After surviving an epic Brazilian Grand Prix that saw him spin on the first lap and lose radio communication, leading to an errant pit stop, the newly-crowned three-time world champion Sebastian Vettel spoke to us about accomplishing a feat that only two others have before him.
You’re now a three-time world champion and you’ve won three in a row. What does that mean to you?
It's difficult to find the right words. Correct me if I'm wrong, but I think there are only two guys who have done that before [Juan Manuel Fangio and Michael Schumacher].
I have to say a big thank you to everyone in the team. Of course, this sounds like a bit of a standard phrase and sometimes we get criticized for bringing up standard phrases like that, but I really am just one of the guys in the team.
There were a lot of problems in the race. Was that one of your toughest grands prix?
I said it on the radio but you didn't hear that! I said it was for sure the toughest race. It's hard enough if you lose radio communication for a start in these circumstances, because if there are any circumstances where you really need to talk, it's these.
Then we got turned around, the car was damaged, we were dead last, and we came back again. But still we finished sixth…and obviously it happened to be the last race and the championship decider and it went in our favor, so not much more to say.
Would you say this is your hardest-won title and, if so, perhaps the most rewarding?
It was a very tough season for us on-track and off-track, a season with ups and downs for everyone. However, as I said, I think we always remained ourselves and kept doing it our way, and I think that made the difference in the end.
"It's hard enough if you lose radio communication for a start -- because if there are any circumstances where you really need to talk, it's these. Then we got turned around, the car was damaged, we were dead last, and we came back again."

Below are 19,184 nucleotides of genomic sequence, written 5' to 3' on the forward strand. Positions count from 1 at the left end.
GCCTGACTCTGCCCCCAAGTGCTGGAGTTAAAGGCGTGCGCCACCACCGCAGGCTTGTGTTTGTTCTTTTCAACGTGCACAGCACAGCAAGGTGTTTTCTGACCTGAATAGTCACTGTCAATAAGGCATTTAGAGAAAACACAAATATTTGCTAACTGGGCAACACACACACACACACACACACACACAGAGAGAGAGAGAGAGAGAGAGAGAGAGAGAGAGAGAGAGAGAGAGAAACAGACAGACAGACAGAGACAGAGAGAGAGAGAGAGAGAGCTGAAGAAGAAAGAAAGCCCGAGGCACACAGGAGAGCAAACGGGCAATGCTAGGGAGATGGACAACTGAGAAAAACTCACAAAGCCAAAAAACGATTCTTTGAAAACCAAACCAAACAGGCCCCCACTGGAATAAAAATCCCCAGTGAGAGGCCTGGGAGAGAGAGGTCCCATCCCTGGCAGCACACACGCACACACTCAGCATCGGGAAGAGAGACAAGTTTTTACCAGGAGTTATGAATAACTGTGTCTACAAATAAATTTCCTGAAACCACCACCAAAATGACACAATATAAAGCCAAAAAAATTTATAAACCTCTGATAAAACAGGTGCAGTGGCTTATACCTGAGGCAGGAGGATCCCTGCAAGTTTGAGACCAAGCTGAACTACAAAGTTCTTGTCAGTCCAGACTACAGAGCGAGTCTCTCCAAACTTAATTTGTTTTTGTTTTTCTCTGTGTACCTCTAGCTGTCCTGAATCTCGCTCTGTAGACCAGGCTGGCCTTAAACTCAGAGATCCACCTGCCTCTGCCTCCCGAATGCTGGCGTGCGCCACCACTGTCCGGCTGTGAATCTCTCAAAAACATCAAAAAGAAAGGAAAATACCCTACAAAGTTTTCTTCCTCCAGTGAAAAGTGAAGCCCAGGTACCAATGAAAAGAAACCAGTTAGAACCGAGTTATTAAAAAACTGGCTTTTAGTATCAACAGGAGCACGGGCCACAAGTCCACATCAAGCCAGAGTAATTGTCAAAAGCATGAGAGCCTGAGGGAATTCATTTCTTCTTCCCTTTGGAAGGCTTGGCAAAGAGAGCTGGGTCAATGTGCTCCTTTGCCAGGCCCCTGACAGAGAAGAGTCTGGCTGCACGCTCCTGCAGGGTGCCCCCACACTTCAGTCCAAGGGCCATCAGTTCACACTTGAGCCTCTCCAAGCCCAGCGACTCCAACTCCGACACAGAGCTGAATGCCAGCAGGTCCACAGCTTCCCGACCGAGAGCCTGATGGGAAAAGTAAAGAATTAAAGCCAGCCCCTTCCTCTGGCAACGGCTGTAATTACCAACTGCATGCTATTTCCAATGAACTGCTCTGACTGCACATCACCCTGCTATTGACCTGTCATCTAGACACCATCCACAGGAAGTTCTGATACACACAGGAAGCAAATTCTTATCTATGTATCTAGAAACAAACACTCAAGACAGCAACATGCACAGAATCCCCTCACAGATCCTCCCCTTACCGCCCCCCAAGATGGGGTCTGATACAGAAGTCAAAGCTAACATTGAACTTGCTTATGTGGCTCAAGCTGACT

In that way, I think it was because people tried everything -- inside the lines, outside the lines -- to beat us and the amount of questions we had to deal with throughout the season didn't make our lives easier. But the key was to remain ourselves and I think that made the difference in a way.
It was a season characterized by a poor start but a big recovery. How did that come about?
Since the start of the season, we were fighting with the car. It wasn't similar to last year's. I couldn't -- it's difficult for you to understand -- but I couldn't use my tricks or my style to make it work and manipulate the car the way I liked.
I didn't have enough rear stability, mostly, to work with the brakes and get the car into the corners, to the apex, the way I like.
We tried everything and I think at some stage, we just did a step that was big enough and in the right direction that allowed me to do more of what I like, so naturally it came in our direction.
You’ve won three titles in a row now: what’s the next challenge?
First of all I want to enjoy now…I don't want to get carried away with next year. It's incredible what we have achieved.
[Red Bull Racing team boss] Christian [Horner] came on the radio after the race and mentioned the names that have achieved similar. He started with Michael [Schumacher] -- that was the obvious choice, quite easy to remember -- then [Ayrton] Senna, [Niki] Lauda, [Nelson] Piquet. After that it was starting to get all loud and noisy. I think he mentioned all of them except [Alain] Prost, so I told him: "You forgot Prost, he's got four." [Juan Manuel] Fangio as well. Sorry, nearly forgot!